Andrew Unterberger is a famous writer who invented the nickname 'Sauce Castillo' and is now writing for The Rights To Ricky Sanchez, as part of the 'If Not, Pick Will Convey As Two Second-Rounders' section of the site. You can follow Andrew on Twitter @AUGetoffmygold and can also read him at Billboard.
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It’s not like we weren’t warned, really. “We could sell a pick,” Elton Brand very directly forecasted earlier this week when asked about the Sixers’ draft night plans. “That’s a possibility.” A pretty strong one, as it turns out, considering that of the Sixers’ four second-round picks last night, a whopping one (1) emerged as a (not particularly strong) candidate for the actual roster last year, with the other three swapped for future picks, attached as postage in getting Jonathan Simmons and his $1 mil owed out of town, and yes, sold for cash. Here’s to optionality!
The draft was a disappointing one for a great majority of Sixers fans, who ultimately were forced into the realization that the weeks and months they’d spent analyzing and projecting third- and fourth-tier draft prospects were entirely for naught. The Sixers got Their Guy in No. 20 overall pick Matisse Thybulle (at a cost, natch) but otherwise gave the second round a Donnie Jones-sized punt, with Brand’s post-game explanation (of, essentially, “Our team is already old and expensive and c’mon guys second-rounders really??”) satisfying few.
From just about any perspective, it was not a strong night for Elton. But while it’s troubling to see our GM fail to maximize our assets on a crucial night at a pivotal moment in franchise, it’s not nearly as concerning as the fact that the buck doesn’t seem to really stop with him in the first place. Increasingly, the evidence suggests that the team’s management situation is a muddled one, largely dictated by the needs and priorities of our untrustable ownership group.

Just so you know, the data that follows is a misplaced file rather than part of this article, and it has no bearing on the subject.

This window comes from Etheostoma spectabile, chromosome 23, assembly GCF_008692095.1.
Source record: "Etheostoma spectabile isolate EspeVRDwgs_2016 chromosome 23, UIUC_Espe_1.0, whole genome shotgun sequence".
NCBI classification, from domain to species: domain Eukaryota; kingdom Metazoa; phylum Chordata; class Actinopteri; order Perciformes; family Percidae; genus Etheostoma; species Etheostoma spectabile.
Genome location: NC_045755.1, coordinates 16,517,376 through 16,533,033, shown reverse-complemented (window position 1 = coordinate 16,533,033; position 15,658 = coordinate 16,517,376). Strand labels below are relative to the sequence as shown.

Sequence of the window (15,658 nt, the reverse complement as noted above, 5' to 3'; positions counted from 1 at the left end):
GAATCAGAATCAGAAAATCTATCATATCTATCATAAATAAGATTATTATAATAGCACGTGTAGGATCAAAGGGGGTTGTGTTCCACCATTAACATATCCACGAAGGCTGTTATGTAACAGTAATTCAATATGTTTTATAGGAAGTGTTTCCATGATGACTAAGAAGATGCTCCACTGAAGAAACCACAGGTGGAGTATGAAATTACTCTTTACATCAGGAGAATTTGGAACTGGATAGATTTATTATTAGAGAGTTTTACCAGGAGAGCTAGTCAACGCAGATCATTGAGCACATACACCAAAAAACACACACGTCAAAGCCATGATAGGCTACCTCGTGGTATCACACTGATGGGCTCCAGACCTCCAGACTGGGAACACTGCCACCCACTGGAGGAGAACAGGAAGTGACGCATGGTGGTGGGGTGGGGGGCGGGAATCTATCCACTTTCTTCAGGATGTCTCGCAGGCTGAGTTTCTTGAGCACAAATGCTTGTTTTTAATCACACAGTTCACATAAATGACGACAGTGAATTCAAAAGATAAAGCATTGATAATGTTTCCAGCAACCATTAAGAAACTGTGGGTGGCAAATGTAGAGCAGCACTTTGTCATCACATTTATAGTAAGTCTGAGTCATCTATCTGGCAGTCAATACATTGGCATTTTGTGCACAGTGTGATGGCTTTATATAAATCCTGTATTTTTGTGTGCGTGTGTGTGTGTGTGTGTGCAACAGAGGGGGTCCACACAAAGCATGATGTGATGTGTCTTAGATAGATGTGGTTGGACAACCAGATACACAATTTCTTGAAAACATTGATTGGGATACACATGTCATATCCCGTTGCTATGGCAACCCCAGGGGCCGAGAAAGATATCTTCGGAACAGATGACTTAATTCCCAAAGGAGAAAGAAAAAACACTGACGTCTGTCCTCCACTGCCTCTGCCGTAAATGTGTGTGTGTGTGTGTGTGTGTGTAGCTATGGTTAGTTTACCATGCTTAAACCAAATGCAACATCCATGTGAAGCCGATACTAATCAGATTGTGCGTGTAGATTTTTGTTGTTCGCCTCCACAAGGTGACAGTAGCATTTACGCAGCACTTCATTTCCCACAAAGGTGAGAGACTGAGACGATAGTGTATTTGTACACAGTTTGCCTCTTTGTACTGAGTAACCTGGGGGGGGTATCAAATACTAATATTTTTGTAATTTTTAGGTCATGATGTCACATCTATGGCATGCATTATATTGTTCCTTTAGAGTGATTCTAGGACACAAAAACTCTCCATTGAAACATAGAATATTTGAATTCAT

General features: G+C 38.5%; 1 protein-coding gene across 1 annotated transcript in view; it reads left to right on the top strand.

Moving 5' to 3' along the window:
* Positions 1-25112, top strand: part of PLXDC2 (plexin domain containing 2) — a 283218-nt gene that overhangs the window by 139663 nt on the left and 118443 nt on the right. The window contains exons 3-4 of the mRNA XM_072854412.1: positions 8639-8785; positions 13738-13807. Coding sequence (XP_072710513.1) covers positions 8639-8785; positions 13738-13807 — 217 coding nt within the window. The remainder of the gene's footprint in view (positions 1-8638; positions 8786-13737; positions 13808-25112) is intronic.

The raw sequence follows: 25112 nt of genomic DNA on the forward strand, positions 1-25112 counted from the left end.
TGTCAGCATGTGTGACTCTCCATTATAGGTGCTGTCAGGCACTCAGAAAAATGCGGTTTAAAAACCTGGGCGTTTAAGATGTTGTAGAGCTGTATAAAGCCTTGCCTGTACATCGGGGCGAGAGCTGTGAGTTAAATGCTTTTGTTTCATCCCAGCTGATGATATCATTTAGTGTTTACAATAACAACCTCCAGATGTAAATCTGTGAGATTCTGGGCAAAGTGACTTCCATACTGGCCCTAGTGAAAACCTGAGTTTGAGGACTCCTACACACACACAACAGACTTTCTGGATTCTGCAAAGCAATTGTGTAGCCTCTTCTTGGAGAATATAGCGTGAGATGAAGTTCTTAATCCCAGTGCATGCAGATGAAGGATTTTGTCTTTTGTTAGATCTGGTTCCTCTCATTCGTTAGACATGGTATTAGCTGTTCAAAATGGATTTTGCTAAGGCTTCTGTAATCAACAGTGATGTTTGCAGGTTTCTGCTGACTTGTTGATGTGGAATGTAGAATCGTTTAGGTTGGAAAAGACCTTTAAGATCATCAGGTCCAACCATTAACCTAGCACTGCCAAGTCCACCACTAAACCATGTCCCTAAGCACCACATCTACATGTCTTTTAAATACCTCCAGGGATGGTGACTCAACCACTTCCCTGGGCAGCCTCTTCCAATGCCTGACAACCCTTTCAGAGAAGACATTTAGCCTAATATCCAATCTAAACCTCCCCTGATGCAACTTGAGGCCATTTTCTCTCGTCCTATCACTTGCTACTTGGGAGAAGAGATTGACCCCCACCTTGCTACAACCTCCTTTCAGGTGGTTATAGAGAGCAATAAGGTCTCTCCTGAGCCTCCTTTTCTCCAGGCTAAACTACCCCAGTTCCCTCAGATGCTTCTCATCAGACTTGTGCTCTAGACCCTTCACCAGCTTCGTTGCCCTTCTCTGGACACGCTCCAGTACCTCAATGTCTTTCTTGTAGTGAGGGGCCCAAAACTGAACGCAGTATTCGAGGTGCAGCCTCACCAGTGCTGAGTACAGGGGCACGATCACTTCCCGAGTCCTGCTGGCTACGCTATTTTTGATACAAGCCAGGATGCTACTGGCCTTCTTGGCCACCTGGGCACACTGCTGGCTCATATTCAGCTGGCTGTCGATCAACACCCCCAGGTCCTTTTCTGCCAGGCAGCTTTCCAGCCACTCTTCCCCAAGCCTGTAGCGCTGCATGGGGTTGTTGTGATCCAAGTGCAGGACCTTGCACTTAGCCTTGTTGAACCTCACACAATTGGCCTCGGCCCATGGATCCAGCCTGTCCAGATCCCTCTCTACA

Selling and punting on second-rounders is hardly a strategy unique to the Elton Brand era of the Process Sixers. The team did it under Brett Brown, they did it under Bryan Colangelo, they even did it under Sam Hinkie. Whether it’s a matter of not wanting to invest literal capital in unproven young players or just not valuing second-rounders as players and not wanting to make their development a priority, it seems to go beyond whoever is calling the shots in the front office, rather existing as something close to a franchise directive. Even as Sixers fans cry out -- rightly -- that these are cost-controlled assets who could end up saving the team money down the road if they pan out, it’s probably time that we stop playing Charlie Brown to ownership’s Lucy by thinking that this time, they’re finally not going to yank away our late picks when we come rushing at them with scouting reports on Carsen Edwards and Jordan Bone.
Elton Brand takes the hits as the guy calling the shots, and in fact, he deserves some of them, for regularly letting his vulnerabilities get exploited by the other 29 GMs. Setting his sights on Thybulle is one thing, but projecting his love for the prospect to the extent that the Celtics used their draft positioning to extort a high second-rounder from him (one right in front of the Sixers’ next selection, no less) because they knew the extent of Brand’s commitment is quite another. Dealing out of the 34th pick for the 57th and a couple future second-rounders is arguably justifiable, but compared to the bounties reaped by Detroit for the 30th pick (four second-rounders and $5 mil cash) and by Dallas for the 37th (two future second-rounders and the No. 45 pick), it’s not particularly impressive. There just haven’t been many deals the Sixers have pulled off in the past year that look better the deeper you go into the fine print, and too often they end up seeming far worse.